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‘The Killing’ leaves fans wondering what comes next

April 13, 2012

Last year’s finale of the new AMC series “The Killing” caused an Internet firestorm over a last-minute revelation that basically made the entire season seem like a waste of time. That’s right, the whole first season was a red herring.

With season two having premiered this month— on April Fool’s Day, no less—AMC and the series’ showrunners now face the daunting task of winning back all those perturbed fans; but, if the first three episodes are any indication of what to expect this season, I’d say they’re up to the challenge.

Like a lot of things on television nowadays, “The Killing” is an American adaptation of a European show. The award-winning original series began airing in Denmark in 2007, and is now scheduled to enter its third season later this year. The story was reworked for American audiences in late 2010 by writer and executive producer Veena Sud, who worked previously on the drama “Cold Case.”

“The Killing” is part murder mystery, part police procedural. But unlike similar shows out there, it focuses on a single investigation with strong continuity between episodes. Imagine taking a case on “Law and Order” and expanding it to fill several hours of programming.

The mystery surrounds the murder of teenager Rosie Larsen, who was found dead in the trunk of a car belonging to a Seattle politician. It would seem initially like simple case to solve, but after the first 48 hours of the investigation, it becomes clear that it won’t be so easy.

To borrow a line from the comedy “Wrongfully Accused,” this show “has more twists and turns than Chubby Checker in a blender.”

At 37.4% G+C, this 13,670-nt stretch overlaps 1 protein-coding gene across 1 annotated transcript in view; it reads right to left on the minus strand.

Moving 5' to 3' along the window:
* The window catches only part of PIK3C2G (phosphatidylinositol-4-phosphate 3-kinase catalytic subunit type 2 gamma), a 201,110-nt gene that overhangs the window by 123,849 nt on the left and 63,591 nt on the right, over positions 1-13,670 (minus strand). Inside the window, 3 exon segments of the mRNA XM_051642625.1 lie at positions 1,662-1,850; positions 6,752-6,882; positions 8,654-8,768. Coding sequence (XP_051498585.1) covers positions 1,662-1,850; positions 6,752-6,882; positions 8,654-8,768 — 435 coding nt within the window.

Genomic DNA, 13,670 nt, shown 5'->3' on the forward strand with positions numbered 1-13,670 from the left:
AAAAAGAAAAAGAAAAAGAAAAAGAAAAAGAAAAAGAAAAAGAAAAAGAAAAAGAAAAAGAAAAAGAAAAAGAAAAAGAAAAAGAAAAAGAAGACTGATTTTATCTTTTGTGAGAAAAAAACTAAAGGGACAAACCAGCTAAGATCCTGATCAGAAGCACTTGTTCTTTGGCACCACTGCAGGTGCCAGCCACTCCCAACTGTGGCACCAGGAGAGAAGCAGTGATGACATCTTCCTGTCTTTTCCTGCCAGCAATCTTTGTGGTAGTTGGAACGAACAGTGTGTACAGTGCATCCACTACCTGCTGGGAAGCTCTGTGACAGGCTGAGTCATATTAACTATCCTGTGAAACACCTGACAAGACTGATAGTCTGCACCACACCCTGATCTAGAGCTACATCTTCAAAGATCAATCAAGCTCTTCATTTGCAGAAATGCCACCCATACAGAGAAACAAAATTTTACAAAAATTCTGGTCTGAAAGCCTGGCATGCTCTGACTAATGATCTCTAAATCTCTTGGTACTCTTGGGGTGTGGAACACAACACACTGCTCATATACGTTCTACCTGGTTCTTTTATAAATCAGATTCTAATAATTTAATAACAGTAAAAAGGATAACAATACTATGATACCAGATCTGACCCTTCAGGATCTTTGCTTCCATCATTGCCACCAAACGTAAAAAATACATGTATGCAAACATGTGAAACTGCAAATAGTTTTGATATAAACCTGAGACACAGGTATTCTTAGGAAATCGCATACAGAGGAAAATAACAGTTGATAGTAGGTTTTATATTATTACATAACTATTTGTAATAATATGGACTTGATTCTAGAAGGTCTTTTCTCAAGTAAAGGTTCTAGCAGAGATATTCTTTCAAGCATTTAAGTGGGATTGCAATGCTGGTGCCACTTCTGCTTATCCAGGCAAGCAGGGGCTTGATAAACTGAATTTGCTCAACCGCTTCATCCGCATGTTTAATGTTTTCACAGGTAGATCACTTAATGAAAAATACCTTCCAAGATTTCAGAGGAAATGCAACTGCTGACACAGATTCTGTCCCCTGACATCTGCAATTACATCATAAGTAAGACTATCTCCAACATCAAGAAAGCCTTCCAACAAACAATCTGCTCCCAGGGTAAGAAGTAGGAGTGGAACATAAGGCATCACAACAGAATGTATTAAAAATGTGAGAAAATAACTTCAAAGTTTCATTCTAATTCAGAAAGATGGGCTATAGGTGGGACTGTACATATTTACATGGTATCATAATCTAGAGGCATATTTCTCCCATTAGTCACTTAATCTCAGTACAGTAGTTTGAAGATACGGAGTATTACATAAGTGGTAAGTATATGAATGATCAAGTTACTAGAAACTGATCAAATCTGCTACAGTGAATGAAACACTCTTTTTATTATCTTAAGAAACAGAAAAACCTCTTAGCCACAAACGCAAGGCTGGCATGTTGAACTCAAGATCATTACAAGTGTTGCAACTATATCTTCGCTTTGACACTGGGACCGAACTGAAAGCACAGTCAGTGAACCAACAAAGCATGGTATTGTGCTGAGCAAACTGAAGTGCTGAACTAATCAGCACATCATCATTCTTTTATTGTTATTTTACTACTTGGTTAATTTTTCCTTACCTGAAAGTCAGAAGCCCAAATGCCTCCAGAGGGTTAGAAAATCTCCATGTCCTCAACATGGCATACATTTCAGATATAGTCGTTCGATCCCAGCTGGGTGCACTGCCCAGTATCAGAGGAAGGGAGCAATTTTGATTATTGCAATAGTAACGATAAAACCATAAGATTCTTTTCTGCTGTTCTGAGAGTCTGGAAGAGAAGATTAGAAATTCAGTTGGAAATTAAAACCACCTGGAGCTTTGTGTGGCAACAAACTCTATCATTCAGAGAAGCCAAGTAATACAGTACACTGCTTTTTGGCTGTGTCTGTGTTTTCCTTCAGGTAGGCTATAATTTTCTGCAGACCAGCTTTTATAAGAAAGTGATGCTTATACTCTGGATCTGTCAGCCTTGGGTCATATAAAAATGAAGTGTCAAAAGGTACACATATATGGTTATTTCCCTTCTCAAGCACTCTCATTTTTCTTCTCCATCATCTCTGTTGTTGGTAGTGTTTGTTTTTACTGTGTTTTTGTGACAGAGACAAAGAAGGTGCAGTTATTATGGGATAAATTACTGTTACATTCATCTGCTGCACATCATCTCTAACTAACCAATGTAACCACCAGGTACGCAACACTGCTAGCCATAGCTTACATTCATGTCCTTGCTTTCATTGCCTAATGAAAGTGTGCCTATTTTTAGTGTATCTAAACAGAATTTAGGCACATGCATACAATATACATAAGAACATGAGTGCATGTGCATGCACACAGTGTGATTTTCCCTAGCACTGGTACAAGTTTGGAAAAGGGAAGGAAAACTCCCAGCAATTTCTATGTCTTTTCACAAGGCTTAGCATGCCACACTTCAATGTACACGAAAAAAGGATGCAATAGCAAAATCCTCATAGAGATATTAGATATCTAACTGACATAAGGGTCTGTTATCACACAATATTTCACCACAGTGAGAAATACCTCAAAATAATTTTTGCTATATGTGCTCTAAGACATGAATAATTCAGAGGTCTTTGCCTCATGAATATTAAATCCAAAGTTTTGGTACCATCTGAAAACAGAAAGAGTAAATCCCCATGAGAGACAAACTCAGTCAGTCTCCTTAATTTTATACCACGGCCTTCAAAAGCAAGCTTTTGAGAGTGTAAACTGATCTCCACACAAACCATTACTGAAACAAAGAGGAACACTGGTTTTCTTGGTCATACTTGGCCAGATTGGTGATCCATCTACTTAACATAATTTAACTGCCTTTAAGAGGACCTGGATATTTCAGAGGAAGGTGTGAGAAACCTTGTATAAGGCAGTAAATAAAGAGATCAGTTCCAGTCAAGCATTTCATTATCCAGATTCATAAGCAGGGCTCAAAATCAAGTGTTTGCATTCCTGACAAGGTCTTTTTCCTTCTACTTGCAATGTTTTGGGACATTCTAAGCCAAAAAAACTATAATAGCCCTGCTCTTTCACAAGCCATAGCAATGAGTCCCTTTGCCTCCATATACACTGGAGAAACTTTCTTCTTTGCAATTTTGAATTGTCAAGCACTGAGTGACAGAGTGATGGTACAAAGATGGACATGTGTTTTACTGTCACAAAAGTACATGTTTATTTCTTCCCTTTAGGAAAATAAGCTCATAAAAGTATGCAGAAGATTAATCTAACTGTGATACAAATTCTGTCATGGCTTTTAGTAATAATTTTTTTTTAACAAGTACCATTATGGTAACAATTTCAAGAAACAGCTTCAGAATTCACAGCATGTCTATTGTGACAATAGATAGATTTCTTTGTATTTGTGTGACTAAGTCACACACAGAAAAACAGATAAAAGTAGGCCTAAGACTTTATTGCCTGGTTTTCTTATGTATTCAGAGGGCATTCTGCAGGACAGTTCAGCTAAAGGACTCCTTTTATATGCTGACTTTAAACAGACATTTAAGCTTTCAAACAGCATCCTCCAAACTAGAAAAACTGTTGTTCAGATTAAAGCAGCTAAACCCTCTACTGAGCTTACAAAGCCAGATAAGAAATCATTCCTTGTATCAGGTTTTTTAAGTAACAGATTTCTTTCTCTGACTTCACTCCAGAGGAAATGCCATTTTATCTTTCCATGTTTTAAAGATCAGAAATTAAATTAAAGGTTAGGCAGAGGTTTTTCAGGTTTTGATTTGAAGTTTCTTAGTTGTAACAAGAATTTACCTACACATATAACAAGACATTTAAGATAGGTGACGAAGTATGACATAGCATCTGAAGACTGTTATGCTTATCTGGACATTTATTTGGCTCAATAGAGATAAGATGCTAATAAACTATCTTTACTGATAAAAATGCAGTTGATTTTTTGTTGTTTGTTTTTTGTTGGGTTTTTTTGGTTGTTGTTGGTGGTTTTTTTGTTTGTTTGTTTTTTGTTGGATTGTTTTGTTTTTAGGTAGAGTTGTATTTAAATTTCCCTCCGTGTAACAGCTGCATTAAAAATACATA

The format of “The Killing” is set up so that each episode covers approximately one day. As we enter into season two, this means the investigation has moved into its third week.

Like similar time-themed shows, “24” for instance, the pacing is exhaustive. So much has happened in the first season that it’s hard to believe only a few days have passed for the characters.

One would think such a plot-intensive and methodical mystery show would be difficult to pick up midseason, but the infamous season one finale that turned off so many fans is actually a blessing in disguise for series newcomers. The only thing viewers need to know to jump into season two is that Rosie is dead and the politician didn’t do it.

Of course long-time fans will have a greater appreciation for minor details and references in season two; but, when compared to other AMC series like “Mad Men” and “Breaking Bad,” “The Killing” has not yet reached a level of impenetrability for late adopters.

Ultimately what makes “The Killing” so entertaining has less to do with the mystery, and more to do with the characters. The drive to solve the murder is what propels the show, but with closure nowhere in sight, it’s the interaction between the story’s key players that keeps me coming back each week.

The most interesting characters are Detectives Linden and Holder, played by Mireille Enos and Joel Kinnaman, respectively. Linden is a single mother balancing her duty to catch Rosie’s killer with her responsibility to her own son. While Holder is a recovering drug addict with a sketchy past and no respect for police dress code.

Linden and Holder are so complex and flawed that, should they manage to solve Rosie’s murder next week (unlikely as that would be), the show could easily keep going for another two seasons by focusing on resolving their personal issues.

One of the benefits that “The Killing” has over other crime dramas is that it has the time to really explore how a murder affects the victim’s family.

Rosie’s mother, played brilliantly by Michelle Forbes, is an absolute wreck. She swings between fits of rage and soul-crushing depression, and often makes destructive choices as a result. As a viewer you can’t help but feel for her loss, but some of her actions make you question the point where grief can no longer be used as an excuse to avoid responsibility.

“The Killing” is among the top weekly dramas airing this spring. If you gave it up following last year’s infamous final twist, it’s time to come back and rediscover why it captured audiences in the first place. If you’re new to the show, now is as good of a time as any to join the mystery.

“The Killing” airs 8 p.m. Sundays on AMC.

Michael Brun is an alumnus of UW-River Falls.